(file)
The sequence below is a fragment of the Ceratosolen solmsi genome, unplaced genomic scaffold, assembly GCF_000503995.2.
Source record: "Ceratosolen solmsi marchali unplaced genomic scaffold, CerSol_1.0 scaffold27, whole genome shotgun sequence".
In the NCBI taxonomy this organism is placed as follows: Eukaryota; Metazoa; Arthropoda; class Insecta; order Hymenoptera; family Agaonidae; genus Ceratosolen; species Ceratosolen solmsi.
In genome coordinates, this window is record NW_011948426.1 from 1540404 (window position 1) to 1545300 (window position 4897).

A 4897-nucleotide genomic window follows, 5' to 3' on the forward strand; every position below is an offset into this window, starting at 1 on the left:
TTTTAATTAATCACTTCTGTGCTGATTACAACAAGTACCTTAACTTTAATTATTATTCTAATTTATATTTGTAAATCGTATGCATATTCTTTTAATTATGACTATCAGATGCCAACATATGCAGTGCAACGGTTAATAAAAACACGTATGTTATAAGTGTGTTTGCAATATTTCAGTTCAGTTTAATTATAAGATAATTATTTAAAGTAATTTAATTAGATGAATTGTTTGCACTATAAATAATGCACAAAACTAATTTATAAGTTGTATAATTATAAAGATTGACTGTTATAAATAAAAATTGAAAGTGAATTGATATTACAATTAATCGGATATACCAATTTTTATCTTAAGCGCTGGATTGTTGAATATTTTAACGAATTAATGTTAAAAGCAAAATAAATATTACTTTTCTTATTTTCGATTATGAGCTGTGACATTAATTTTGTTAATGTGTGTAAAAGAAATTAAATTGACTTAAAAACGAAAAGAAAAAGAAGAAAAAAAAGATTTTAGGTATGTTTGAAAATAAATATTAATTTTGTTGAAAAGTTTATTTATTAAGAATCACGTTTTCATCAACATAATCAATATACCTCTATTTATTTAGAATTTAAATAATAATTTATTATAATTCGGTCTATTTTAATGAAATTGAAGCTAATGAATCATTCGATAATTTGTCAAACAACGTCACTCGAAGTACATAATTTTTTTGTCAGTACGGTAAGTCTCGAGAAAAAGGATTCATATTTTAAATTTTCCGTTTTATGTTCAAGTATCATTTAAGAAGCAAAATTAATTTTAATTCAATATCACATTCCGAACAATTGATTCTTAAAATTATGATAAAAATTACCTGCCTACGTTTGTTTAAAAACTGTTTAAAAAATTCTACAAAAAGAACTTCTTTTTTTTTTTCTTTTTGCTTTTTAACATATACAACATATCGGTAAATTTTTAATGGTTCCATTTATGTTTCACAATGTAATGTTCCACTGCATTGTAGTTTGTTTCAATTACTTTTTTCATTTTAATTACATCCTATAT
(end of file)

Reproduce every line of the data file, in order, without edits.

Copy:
The sequence below is a fragment of the Ceratosolen solmsi genome, unplaced genomic scaffold, assembly GCF_000503995.2.
Source record: "Ceratosolen solmsi marchali unplaced genomic scaffold, CerSol_1.0 scaffold27, whole genome shotgun sequence".
In the NCBI taxonomy this organism is placed as follows: Eukaryota; Metazoa; Arthropoda; class Insecta; order Hymenoptera; family Agaonidae; genus Ceratosolen; species Ceratosolen solmsi.
In genome coordinates, this window is record NW_011948426.1 from 1540404 (window position 1) to 1545300 (window position 4897).

A 4897-nucleotide genomic window follows, 5' to 3' on the forward strand; every position below is an offset into this window, starting at 1 on the left:
TTTTAATTAATCACTTCTGTGCTGATTACAACAAGTACCTTAACTTTAATTATTATTCTAATTTATATTTGTAAATCGTATGCATATTCTTTTAATTATGACTATCAGATGCCAACATATGCAGTGCAACGGTTAATAAAAACACGTATGTTATAAGTGTGTTTGCAATATTTCAGTTCAGTTTAATTATAAGATAATTATTTAAAGTAATTTAATTAGATGAATTGTTTGCACTATAAATAATGCACAAAACTAATTTATAAGTTGTATAATTATAAAGATTGACTGTTATAAATAAAAATTGAAAGTGAATTGATATTACAATTAATCGGATATACCAATTTTTATCTTAAGCGCTGGATTGTTGAATATTTTAACGAATTAATGTTAAAAGCAAAATAAATATTACTTTTCTTATTTTCGATTATGAGCTGTGACATTAATTTTGTTAATGTGTGTAAAAGAAATTAAATTGACTTAAAAACGAAAAGAAAAAGAAGAAAAAAAAGATTTTAGGTATGTTTGAAAATAAATATTAATTTTGTTGAAAAGTTTATTTATTAAGAATCACGTTTTCATCAACATAATCAATATACCTCTATTTATTTAGAATTTAAATAATAATTTATTATAATTCGGTCTATTTTAATGAAATTGAAGCTAATGAATCATTCGATAATTTGTCAAACAACGTCACTCGAAGTACATAATTTTTTTGTCAGTACGGTAAGTCTCGAGAAAAAGGATTCATATTTTAAATTTTCCGTTTTATGTTCAAGTATCATTTAAGAAGCAAAATTAATTTTAATTCAATATCACATTCCGAACAATTGATTCTTAAAATTATGATAAAAATTACCTGCCTACGTTTGTTTAAAAACTGTTTAAAAAATTCTACAAAAAGAACTTCTTTTTTTTTTTCTTTTTGCTTTTTAACATATACAACATATCGGTAAATTTTTAATGGTTCCATTTATGTTTCACAATGTAATGTTCCACTGCATTGTAGTTTGTTTCAATTACTTTTTTCATTTTAATTACATCCTATAT